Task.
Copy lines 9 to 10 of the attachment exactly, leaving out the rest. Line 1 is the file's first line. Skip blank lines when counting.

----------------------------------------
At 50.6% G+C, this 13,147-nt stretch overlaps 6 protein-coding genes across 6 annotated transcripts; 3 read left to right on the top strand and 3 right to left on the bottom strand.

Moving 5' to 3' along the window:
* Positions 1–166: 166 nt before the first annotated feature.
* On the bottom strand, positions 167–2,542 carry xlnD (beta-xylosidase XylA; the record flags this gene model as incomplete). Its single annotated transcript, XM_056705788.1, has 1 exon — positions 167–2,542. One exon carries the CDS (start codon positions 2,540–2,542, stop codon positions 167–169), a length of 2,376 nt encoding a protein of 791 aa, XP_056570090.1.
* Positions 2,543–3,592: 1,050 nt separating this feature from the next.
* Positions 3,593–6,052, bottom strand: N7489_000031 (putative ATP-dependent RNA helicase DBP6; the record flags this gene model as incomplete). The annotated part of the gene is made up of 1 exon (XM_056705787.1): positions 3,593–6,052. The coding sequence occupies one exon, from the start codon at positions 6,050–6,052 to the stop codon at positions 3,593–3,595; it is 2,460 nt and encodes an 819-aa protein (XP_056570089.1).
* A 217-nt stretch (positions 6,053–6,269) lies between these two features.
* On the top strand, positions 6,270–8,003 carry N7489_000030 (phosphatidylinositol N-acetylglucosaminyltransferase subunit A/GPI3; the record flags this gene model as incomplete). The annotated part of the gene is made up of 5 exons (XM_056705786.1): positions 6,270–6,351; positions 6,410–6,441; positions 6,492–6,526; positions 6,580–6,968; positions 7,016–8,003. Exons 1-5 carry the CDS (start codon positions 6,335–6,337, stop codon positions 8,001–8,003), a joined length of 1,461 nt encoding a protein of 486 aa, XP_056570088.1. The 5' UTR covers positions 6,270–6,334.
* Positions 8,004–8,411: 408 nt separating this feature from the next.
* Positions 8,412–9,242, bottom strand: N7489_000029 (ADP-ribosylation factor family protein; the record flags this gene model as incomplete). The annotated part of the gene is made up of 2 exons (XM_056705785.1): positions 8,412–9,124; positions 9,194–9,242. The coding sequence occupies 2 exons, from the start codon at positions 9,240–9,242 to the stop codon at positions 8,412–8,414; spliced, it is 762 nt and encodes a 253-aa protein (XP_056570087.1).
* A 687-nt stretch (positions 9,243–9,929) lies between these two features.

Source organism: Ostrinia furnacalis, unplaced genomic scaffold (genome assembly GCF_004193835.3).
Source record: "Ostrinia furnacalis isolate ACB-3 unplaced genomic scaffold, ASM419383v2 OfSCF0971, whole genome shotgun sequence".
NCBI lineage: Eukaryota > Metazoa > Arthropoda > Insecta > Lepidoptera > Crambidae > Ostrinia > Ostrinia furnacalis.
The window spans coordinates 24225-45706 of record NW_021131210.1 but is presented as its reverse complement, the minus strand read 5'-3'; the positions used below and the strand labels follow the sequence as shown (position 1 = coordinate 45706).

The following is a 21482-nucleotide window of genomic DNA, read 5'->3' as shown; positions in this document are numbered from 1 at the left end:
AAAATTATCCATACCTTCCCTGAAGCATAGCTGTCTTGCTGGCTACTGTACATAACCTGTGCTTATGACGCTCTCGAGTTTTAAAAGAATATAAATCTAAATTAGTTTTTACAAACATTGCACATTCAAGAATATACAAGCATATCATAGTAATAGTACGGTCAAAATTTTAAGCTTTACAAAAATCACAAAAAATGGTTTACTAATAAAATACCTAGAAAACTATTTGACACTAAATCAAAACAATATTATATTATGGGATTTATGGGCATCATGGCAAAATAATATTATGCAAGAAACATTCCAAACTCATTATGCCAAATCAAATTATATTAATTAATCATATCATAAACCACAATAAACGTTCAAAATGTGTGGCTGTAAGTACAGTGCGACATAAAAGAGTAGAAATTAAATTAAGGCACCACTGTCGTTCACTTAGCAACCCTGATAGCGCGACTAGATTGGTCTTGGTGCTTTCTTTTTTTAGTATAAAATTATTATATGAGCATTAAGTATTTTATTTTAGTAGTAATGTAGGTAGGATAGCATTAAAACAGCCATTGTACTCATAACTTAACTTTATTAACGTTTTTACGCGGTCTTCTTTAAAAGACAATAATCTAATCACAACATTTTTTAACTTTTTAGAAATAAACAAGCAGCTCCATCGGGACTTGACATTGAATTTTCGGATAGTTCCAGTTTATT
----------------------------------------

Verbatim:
* Positions 8,004–8,411: 408 nt separating this feature from the next.
* Positions 8,412–9,242, bottom strand: N7489_000029 (ADP-ribosylation factor family protein; the record flags this gene model as incomplete). The annotated part of the gene is made up of 2 exons (XM_056705785.1): positions 8,412–9,124; positions 9,194–9,242. The coding sequence occupies 2 exons, from the start codon at positions 9,240–9,242 to the stop codon at positions 8,412–8,414; spliced, it is 762 nt and encodes a 253-aa protein (XP_056570087.1).